blue whale, blue whales
National Oceanic and Atmospheric Administration/AP
This undated photo provided by the National Oceanic and Atmospheric Administration shows
blue whales in the Gulf of the Farallones National Marine Sanctuary in California.

Blue Whales Singing at Ever-Lower Frequency

February 01, 2010 05:40 PM
by Colleen Brondou
Researchers can’t figure out why blue whales, the largest animals on Earth, are singing in deeper voices every year.

Blue Whales Change Their Tune

Around the world, blue whales are singing at a lower pitch and scientists “don’t have the answer” to explain why, Mark McDonald, president of Whale Acoustics, a company that monitors ocean noise, the impact of noise on whales and whale calls and songs, told Brandon Keim of Wired magazine.

McDonald and his associates first discovered the change in the whales’ song eight years ago. In order to capture the changing sound of the whales over the years, scientists had to keep recalibrating the detectors to recognize the lower frequency. McDonald, along with Sarah Melnick and John Hildebrand of Scripps Institution of Oceanography, has gathered blue whale recordings made since the 1960s, from whale populations all over the world. Their work “shows that the songs’ tonal frequency is falling every year by a few fractions of a hertz,” Keim writes.

“It’s a fascinating finding,” John Calombokidis, a blue whale expert at the Cascadia Research Collective, told Wired. “It’s even more remarkable, given that the songs themselves differ in different oceans. There seem to be these distinct populations, yet they’re all showing this common shift.”

Opinion & Analysis: Why are blue whales singing in deeper voices?

One possible explanation for the change is the increase in noise pollution in our oceans. In 2008, the International Fund for Animal Welfare (Ifaw) argued that ocean noise from ships and other sources was interfering with marine mammals’ ability to communicate. But McDonald argues that if whales were trying to be heard through the noise, they would sing at higher pitchers rather than lower ones.

A change in population may be another explanation. Blue whales were hunted to near extinction at the first half of the 1900s, and they’ve been recorded only since hunting stopped. “Maybe songs were higher-pitched when recording started, because the whales had to sing extra-loud in order to reach their scattered brethren,” Keim writes. “Now that there are more, they can lower their voices and their pitch.”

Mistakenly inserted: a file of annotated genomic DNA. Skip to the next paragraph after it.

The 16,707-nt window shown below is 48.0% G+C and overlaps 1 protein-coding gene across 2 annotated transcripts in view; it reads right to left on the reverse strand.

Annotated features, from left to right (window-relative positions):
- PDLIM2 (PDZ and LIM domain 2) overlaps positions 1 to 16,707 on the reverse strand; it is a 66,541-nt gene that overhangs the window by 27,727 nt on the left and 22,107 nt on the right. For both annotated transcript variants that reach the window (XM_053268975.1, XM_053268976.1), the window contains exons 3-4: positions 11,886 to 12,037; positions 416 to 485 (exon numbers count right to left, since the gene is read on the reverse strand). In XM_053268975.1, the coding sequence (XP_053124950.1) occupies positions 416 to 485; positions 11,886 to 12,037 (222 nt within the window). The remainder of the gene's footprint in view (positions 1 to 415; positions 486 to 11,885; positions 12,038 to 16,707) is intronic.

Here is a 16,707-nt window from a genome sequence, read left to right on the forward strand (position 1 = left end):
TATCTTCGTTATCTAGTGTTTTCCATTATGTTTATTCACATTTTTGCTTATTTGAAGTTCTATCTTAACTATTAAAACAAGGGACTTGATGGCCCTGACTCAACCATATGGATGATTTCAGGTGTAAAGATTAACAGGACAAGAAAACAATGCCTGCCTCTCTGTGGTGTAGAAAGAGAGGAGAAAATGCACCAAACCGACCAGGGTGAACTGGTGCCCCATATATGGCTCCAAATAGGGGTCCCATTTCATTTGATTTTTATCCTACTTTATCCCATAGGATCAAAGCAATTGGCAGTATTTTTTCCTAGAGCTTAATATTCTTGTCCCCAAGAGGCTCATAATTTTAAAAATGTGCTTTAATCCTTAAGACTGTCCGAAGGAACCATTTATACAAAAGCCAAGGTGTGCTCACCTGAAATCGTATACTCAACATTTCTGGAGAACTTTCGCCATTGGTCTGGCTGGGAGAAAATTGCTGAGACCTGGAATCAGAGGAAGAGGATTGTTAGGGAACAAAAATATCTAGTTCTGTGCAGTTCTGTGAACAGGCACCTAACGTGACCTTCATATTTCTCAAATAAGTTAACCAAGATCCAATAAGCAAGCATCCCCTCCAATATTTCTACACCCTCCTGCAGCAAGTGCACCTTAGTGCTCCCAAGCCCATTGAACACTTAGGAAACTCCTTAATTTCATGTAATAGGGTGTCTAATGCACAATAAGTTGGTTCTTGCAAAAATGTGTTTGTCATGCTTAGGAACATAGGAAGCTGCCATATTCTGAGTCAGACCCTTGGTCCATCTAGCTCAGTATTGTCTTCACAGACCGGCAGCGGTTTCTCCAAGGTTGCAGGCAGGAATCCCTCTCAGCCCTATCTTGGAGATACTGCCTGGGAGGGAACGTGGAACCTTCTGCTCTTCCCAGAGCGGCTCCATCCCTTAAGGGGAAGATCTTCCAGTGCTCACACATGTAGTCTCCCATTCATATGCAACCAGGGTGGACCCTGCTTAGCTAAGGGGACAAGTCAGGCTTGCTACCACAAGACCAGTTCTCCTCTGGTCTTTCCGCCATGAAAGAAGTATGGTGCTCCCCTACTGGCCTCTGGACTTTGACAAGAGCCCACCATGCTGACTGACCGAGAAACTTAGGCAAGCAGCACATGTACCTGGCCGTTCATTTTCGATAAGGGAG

But even in areas where the whale population hasn’t grown significantly, the songs are still getting deeper. “The population of blue whales off the U.S. west coast hasn’t shown a dramatic upwards trend in numbers, but its pitch is declining,” Calombokidis told Wired.

Others suggest that mating and sexual selection may be a factor. Only male blue whales sing, so researchers think that maybe the “larger, ostensibly more virile whales” are producing deeper songs, which the other males are trying to copy, “just as human guys might lower their voices when trying to impress a woman,” according to Wired.

Background: Humpback whales

In 2000, ABC News reported that Australia’s east coast humpback whales had stopped their own mating song and adopted a new song from a small group of whales visiting from the Indian Ocean.

“What is staggering is that all the males have switched to the new song which was brought over by a few ambassadors from the west coast,” Michael Noad, a marine scientist, told Reuters.

Humpback whale songs are quite varied and complex. The patterns are distinct to where the whale lives, and the songs are usually between seven and 15 minutes long, “and contain several themes like verses in human songs,” ABC News reports. Male humpback whales sing their songs to attract females during the mating season.

“The theory is the novelty of the new song is what made it popular,” Noad said. “Female whales hear the same song over and over again and get bored and disinterested in the males, so the males alter their songs slightly to stand out in the crowd.”

Recordings: Listen to whales

Wired magazine links to a recording of a blue whale song, and the Intersea Foundation has a selection of four recordings of humpback whales.

Related Topic: Birds change their songs

Whales aren’t the only ones changing their tunes; birds have also made adjustments to their songs. In May 2009, ScienceDaily reported that male white-crowned sparrows in California, Oregon and Washington had “lowered their pitch and slowed down their singing.” Elizabeth Derryberry, then a researcher at Duke University, found that birds living in areas that had been cleared sang slower and at a lower pitch once vegetation returned. The explanation? “A lower, slower song suffers less reverberation in denser foliage and will be heard more accurately,” ScienceDaily reported.

Like their country cousins, white-crowned sparrows in the city have also had to make changes to their song in order to be heard. In 2009, ABC Science reported that researchers David Luther and Luis Baptista looked at white-crown sparrows in the San Francisco area from the late 1960s to 1998. They found that as urban noise increased, so did the frequency of the birds’ song. “In response to high levels of low-frequency ambient noise, urban birds have songs with higher frequencies,” the researchers wrote.

Reference: Animal behavior

HowStuffWorks explains the basics of animal behavior, including social behavior in animals and how humans affect other animals.

Most Recent Beyond The Headlines